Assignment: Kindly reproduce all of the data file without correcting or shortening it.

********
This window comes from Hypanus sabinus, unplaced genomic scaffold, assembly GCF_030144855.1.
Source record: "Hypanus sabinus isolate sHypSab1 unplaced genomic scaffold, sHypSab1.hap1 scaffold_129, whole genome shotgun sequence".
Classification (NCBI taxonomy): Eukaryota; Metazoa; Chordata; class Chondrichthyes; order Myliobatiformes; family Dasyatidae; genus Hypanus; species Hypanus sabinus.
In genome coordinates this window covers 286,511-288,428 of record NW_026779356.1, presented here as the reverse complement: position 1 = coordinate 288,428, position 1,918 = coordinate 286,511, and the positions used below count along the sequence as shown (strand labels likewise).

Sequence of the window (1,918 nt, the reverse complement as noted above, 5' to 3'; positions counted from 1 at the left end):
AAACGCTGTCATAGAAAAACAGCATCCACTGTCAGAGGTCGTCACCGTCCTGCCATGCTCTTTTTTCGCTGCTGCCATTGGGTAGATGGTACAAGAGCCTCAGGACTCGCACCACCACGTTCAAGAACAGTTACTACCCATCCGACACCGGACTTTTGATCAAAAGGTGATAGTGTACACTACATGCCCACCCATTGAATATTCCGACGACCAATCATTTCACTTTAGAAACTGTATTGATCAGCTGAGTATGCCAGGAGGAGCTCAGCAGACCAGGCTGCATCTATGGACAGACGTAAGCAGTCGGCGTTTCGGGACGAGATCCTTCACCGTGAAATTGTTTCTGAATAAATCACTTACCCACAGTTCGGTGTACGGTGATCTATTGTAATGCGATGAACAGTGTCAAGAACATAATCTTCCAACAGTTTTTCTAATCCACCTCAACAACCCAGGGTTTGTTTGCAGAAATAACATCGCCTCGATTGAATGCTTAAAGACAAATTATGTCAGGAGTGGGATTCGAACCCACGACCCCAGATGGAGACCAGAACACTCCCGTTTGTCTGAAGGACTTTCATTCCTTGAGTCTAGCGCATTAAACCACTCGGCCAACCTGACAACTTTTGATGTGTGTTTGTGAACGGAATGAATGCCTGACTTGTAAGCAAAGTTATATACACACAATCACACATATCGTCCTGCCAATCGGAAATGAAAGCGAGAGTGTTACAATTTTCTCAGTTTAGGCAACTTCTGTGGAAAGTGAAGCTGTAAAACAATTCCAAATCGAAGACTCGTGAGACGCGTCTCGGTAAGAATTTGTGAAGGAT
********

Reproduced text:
This window comes from Hypanus sabinus, unplaced genomic scaffold, assembly GCF_030144855.1.
Source record: "Hypanus sabinus isolate sHypSab1 unplaced genomic scaffold, sHypSab1.hap1 scaffold_129, whole genome shotgun sequence".
Classification (NCBI taxonomy): Eukaryota; Metazoa; Chordata; class Chondrichthyes; order Myliobatiformes; family Dasyatidae; genus Hypanus; species Hypanus sabinus.
In genome coordinates this window covers 286,511-288,428 of record NW_026779356.1, presented here as the reverse complement: position 1 = coordinate 288,428, position 1,918 = coordinate 286,511, and the positions used below count along the sequence as shown (strand labels likewise).

Sequence of the window (1,918 nt, the reverse complement as noted above, 5' to 3'; positions counted from 1 at the left end):
AAACGCTGTCATAGAAAAACAGCATCCACTGTCAGAGGTCGTCACCGTCCTGCCATGCTCTTTTTTCGCTGCTGCCATTGGGTAGATGGTACAAGAGCCTCAGGACTCGCACCACCACGTTCAAGAACAGTTACTACCCATCCGACACCGGACTTTTGATCAAAAGGTGATAGTGTACACTACATGCCCACCCATTGAATATTCCGACGACCAATCATTTCACTTTAGAAACTGTATTGATCAGCTGAGTATGCCAGGAGGAGCTCAGCAGACCAGGCTGCATCTATGGACAGACGTAAGCAGTCGGCGTTTCGGGACGAGATCCTTCACCGTGAAATTGTTTCTGAATAAATCACTTACCCACAGTTCGGTGTACGGTGATCTATTGTAATGCGATGAACAGTGTCAAGAACATAATCTTCCAACAGTTTTTCTAATCCACCTCAACAACCCAGGGTTTGTTTGCAGAAATAACATCGCCTCGATTGAATGCTTAAAGACAAATTATGTCAGGAGTGGGATTCGAACCCACGACCCCAGATGGAGACCAGAACACTCCCGTTTGTCTGAAGGACTTTCATTCCTTGAGTCTAGCGCATTAAACCACTCGGCCAACCTGACAACTTTTGATGTGTGTTTGTGAACGGAATGAATGCCTGACTTGTAAGCAAAGTTATATACACACAATCACACATATCGTCCTGCCAATCGGAAATGAAAGCGAGAGTGTTACAATTTTCTCAGTTTAGGCAACTTCTGTGGAAAGTGAAGCTGTAAAACAATTCCAAATCGAAGACTCGTGAGACGCGTCTCGGTAAGAATTTGTGAAGGAT